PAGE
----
DPI – Darkness Per Inch is a two-artist show by Mustafa Sabbagh and Milena Altini. The title hints at the chromatic domination of black in the work of the artists showing at Galleria Marcolini, from 6 February until 19 March 2016.
Mustafa Sabbagh’s pictures have a painterly materiality and physicality, embedded in a traditional, nearly religious composition. The Italian-Jordanian artist portraits contemporary Madonne con il Bambino and Pietà, whose bodies, soaked in a thick petrol pigment, pulse despite the immobility of their pose.
A blonde woman, whose name we know – as Francis Bacon revealed the identity of the people he portrayed in his famous hotel rooms, Sabbagh shows the names of his models in the titles of his files – holds a tool for vaginal-dilation as a weapon. It reminds us that body and battle are often synonyms, and that pain and suffering are structural and highly gendered conditions.
Sublime landscapes and romantic natural contemplations are shown along with aesthetically-impudent and provocative portraits. Innocence and awareness. William Blake and Bill Henson.
Equally innocent, independent from any judgment, and equally inspiring by their powerful spirals, Milena Altini’s Waiting Souls constitute a sculptural group of perfect souls, bonded in their unity of forms and objectives.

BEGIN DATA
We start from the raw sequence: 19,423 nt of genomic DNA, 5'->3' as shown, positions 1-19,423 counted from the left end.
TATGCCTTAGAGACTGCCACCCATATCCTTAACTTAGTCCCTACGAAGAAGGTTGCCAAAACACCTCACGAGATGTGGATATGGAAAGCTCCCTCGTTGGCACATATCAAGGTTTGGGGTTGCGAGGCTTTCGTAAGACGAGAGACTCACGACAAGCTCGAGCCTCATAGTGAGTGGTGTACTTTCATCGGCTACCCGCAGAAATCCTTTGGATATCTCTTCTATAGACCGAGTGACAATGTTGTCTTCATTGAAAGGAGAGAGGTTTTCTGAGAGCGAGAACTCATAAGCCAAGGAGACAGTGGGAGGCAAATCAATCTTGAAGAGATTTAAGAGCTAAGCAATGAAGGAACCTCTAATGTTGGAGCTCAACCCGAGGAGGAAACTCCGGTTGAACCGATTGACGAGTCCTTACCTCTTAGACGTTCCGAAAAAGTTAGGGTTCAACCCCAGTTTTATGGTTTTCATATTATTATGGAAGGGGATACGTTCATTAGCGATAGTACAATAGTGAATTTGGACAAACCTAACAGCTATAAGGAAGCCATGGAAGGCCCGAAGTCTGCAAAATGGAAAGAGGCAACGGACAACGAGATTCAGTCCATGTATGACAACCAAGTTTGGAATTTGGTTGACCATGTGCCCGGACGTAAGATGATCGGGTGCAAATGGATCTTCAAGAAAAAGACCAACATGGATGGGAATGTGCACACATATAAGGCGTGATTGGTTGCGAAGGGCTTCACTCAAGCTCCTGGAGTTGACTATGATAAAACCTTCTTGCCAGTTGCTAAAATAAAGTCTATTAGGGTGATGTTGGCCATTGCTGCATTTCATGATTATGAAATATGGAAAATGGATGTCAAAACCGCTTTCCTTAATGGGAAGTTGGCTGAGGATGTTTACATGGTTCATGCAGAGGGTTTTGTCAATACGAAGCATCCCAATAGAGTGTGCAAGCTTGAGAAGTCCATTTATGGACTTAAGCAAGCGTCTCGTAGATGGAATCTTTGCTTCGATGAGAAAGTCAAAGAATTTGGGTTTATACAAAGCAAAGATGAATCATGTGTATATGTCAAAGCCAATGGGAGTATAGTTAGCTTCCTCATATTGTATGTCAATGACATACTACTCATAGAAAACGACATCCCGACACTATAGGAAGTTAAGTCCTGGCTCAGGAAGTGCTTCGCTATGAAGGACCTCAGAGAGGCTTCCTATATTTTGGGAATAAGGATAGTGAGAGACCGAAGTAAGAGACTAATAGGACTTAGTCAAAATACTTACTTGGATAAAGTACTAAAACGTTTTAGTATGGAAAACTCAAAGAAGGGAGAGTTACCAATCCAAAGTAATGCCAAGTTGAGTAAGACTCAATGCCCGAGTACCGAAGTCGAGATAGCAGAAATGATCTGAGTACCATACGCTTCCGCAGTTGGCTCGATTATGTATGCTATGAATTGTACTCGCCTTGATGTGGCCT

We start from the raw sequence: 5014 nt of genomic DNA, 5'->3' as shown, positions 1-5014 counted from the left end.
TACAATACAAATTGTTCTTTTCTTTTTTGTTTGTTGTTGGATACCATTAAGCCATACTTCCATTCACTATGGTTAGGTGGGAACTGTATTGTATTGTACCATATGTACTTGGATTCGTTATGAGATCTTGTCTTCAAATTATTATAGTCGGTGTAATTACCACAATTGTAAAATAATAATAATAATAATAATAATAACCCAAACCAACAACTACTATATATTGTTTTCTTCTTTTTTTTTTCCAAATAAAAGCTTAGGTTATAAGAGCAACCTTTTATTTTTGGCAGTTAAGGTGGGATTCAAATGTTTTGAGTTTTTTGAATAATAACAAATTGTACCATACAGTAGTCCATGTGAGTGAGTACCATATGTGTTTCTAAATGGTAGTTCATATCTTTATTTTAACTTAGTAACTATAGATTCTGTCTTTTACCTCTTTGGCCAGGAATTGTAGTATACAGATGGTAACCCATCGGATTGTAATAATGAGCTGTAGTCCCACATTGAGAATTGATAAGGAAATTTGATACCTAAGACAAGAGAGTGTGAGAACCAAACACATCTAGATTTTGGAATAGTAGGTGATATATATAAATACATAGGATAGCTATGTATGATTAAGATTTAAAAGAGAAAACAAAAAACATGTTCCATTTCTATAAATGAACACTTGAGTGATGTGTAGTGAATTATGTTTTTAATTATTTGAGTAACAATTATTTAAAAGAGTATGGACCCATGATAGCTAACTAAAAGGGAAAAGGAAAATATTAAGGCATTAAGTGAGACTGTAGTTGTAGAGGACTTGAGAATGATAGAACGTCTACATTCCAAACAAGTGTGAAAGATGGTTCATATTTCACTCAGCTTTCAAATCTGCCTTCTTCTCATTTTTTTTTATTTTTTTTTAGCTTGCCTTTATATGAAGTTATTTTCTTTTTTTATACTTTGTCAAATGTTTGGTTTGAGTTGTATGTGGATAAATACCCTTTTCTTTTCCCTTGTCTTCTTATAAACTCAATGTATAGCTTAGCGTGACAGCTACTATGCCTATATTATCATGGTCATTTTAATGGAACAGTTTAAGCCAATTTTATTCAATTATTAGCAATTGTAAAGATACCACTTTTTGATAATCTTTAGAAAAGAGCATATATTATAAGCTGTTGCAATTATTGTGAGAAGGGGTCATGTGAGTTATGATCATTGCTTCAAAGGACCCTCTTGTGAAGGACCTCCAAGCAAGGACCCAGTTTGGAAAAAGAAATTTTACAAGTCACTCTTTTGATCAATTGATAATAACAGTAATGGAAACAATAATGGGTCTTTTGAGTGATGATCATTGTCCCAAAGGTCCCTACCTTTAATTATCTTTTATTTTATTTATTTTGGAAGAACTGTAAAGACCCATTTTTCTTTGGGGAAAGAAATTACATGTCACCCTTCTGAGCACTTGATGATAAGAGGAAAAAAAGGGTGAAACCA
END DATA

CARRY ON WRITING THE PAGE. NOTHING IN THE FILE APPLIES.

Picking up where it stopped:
Lamb and calf leather’s strips, sacred or sacrificial depending on the latitude of their origin, move spirally and climb over the room. Milena Altini climaxes various nuances of black, which correspond to the different dermas of her souls; she honours an immense soul made up of thousands of them, stitching and therefore expressing a contingent yet incomprehensible necessity.
Sculpture is her favourite language, whose registry is that of leather; with her works Altini touches strings that all mankind knows, especially women, who know well what waiting means. Berlinde de Bruyckere and Eva Hesse.
Besides the chromatic reference, what links the two artists is obviously the body, or – citing Malaparte – the skin, the livid body and the evocative subject, and – paraphrasing Bulgakov – meat, whose sweeping smell makes futile even the act of reading.